Miss Mary Lewis of Trefilan tempered her congratulations with a rebuke “Now there are aspects of Starved Fields I don’t like my dear Elizabeth, but I’m not going to enlarge on what is a matter of taste except to say that Society in Cardiganshire during the Nineties wasn’t really at all what your book implies – You weren’t born then, but I was (unfortunately) grown up and going about in those days so I know .  The Spectator’s reviewer took the view that the novel could only have been written by a man.

On the basis of these letters, it seems that actually the gentry were less offended than the middle classes.  A letter from her cousin, Wilmot Vaughan of Trawscoed  states “I do think you have got the Welsh country people to a T, let alone strange, weird drunken squires who one has known in the flesh.”

Lady Lloyd of Bronwydd  was simply thrilled.  “ What an amazing child you are!  I must congratulate you on your wonderful book, not a nice character in it!!  But your perspectives are quite an astonishment and it is terribly true and interesting and I own to simply screaming over it until Marteine  got quite angry, but he couldn’t put it down!! “  More prosaically she added “ I expect your mother is very proud of you, I should be. Will you dare go back to Derry [Ormond]?”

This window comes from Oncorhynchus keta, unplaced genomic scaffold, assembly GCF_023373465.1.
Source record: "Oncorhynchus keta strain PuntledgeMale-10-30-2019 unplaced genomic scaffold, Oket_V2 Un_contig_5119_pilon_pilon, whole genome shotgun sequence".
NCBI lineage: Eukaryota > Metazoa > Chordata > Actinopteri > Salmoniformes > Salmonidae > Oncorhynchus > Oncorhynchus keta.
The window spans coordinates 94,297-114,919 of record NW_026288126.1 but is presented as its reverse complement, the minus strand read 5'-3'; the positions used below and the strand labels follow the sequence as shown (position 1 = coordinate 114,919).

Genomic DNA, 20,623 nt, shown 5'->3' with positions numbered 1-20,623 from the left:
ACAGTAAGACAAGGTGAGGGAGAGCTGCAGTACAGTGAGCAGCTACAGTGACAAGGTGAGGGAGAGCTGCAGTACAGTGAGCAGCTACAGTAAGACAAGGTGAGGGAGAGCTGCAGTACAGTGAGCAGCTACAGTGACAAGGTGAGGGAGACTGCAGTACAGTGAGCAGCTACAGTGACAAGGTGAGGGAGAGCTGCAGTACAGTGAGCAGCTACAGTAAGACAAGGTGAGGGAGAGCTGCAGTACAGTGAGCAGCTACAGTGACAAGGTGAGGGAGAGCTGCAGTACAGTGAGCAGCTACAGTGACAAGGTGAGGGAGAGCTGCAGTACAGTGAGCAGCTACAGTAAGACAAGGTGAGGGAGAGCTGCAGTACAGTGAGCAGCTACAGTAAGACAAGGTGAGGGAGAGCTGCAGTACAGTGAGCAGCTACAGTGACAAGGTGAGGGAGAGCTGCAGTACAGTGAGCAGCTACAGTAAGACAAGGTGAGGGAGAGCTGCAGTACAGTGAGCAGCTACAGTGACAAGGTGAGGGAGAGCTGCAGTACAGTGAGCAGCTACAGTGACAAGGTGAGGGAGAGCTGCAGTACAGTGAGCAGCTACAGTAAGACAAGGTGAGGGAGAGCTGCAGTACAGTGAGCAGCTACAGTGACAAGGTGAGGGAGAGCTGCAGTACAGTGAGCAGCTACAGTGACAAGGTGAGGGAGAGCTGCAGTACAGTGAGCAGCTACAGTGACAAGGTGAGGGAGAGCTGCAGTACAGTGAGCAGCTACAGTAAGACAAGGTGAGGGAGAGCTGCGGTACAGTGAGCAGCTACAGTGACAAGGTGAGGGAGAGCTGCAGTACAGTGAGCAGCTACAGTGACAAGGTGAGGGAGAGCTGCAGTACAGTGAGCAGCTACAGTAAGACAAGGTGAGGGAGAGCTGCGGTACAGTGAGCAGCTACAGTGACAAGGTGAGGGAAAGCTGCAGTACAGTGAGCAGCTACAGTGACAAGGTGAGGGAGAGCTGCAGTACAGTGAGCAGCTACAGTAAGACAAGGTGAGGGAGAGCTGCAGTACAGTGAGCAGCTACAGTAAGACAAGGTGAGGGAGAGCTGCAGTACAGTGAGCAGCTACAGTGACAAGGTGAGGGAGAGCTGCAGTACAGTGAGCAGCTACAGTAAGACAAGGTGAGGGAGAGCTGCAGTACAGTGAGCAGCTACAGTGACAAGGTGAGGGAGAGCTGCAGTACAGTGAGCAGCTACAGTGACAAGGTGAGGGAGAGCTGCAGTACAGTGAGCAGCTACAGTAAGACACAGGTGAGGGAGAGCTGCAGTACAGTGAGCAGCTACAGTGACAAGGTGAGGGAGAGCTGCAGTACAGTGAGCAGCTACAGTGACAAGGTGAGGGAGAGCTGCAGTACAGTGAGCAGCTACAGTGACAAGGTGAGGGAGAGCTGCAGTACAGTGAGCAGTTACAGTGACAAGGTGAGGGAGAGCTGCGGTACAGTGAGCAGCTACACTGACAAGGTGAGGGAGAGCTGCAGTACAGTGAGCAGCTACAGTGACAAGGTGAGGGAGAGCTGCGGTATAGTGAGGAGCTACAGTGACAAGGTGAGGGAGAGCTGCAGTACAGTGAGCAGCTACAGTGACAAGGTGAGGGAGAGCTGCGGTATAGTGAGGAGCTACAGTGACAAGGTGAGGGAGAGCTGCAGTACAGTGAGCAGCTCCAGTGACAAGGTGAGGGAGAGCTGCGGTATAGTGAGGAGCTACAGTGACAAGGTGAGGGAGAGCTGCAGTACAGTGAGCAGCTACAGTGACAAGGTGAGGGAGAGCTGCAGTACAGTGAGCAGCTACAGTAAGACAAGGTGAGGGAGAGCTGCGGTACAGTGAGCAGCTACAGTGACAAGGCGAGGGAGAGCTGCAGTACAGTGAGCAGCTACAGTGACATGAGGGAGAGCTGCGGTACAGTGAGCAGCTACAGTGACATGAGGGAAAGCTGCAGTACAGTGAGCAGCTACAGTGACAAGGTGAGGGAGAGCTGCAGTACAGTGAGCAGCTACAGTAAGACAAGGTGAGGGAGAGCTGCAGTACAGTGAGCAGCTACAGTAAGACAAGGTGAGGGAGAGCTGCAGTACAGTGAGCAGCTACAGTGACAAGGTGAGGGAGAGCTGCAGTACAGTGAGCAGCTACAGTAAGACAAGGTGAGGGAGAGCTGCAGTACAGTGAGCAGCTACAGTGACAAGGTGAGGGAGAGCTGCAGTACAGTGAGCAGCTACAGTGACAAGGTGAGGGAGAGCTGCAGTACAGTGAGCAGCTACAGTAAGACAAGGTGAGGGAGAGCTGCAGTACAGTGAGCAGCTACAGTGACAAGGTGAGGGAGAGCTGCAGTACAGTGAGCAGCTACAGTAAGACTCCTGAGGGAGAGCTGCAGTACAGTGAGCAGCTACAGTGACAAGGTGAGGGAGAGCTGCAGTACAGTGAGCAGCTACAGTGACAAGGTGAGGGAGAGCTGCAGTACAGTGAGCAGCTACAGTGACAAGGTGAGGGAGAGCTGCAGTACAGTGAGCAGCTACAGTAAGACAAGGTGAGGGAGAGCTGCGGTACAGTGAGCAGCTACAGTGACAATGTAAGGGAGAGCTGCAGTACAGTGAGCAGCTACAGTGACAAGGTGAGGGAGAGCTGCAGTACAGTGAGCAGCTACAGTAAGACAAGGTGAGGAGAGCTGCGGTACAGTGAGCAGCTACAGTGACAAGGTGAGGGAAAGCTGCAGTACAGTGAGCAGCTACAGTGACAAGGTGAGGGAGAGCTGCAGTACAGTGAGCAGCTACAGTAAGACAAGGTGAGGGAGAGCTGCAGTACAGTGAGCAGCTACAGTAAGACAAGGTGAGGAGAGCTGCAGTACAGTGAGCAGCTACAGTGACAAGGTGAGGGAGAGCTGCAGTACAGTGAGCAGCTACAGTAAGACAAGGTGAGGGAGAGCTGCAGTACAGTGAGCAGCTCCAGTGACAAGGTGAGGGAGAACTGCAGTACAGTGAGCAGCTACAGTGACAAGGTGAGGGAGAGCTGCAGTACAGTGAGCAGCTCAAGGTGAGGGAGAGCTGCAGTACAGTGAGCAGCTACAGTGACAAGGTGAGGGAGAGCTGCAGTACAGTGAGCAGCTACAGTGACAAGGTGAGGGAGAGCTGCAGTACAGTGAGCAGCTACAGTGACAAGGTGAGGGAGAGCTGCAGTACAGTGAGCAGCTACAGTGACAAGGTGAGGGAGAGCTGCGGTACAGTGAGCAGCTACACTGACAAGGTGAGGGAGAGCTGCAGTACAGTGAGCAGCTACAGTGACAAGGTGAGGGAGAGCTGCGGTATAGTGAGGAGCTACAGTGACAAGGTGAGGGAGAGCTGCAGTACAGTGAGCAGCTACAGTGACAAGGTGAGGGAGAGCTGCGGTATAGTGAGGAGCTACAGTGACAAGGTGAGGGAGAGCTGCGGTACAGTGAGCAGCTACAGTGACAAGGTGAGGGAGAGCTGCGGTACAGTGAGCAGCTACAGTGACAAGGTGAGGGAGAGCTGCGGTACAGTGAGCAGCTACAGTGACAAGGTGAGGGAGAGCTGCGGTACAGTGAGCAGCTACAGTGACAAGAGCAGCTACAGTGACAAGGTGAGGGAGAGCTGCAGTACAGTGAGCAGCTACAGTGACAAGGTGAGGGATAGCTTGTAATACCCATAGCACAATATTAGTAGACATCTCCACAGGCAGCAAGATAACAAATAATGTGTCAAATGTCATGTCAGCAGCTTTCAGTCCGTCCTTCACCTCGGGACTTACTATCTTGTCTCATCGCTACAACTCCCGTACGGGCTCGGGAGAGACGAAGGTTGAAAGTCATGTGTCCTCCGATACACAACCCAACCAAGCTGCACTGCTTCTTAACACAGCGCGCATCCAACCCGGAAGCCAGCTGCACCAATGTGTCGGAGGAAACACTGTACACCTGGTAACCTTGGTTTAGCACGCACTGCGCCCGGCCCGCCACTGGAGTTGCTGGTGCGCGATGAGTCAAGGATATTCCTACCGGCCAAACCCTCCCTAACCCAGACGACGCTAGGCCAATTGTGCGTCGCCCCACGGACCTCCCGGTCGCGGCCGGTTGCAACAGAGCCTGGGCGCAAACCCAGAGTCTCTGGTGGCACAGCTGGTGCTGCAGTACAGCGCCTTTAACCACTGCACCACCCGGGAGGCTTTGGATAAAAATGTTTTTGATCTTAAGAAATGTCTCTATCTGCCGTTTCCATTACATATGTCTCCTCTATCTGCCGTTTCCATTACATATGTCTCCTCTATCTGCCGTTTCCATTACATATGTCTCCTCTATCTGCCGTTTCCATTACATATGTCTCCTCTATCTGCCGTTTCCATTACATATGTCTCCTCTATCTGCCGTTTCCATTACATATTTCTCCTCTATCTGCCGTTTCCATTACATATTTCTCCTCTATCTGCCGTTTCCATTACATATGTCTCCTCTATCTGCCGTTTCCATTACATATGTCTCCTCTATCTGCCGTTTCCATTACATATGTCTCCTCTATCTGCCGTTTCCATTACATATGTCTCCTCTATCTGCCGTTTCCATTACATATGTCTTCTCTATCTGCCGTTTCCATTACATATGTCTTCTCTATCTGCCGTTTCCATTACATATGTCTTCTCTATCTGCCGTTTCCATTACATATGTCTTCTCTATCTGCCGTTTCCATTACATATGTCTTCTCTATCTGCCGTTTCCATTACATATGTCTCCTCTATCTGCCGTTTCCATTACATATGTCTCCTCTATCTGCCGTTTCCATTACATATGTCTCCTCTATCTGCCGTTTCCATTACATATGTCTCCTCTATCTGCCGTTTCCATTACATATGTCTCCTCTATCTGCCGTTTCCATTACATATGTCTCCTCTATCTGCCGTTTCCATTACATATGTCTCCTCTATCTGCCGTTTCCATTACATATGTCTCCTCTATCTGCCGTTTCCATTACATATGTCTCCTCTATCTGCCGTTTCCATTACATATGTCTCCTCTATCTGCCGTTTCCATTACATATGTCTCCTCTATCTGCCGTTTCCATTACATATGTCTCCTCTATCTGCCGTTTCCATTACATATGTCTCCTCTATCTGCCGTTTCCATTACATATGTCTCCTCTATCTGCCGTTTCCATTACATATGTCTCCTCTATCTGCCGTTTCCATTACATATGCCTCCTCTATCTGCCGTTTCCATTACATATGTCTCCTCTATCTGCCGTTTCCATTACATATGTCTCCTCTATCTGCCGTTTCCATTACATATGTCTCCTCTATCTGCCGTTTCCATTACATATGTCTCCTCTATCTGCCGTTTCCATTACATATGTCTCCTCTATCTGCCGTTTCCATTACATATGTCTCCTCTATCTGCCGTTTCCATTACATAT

I don’t know whether Elizabeth did return home, but certainly by 1937 she was a permanent resident in London.  I believe that the remoteness of their homes and the relative poverty of even the premier families in Cardiganshire made it very difficult for many gentry girls from West Wales to secure suitable husbands.  Elisabeth certainly made her escape into London and literature, and by her middle years had started mining the historic record rather than her own life for what are now her better known books.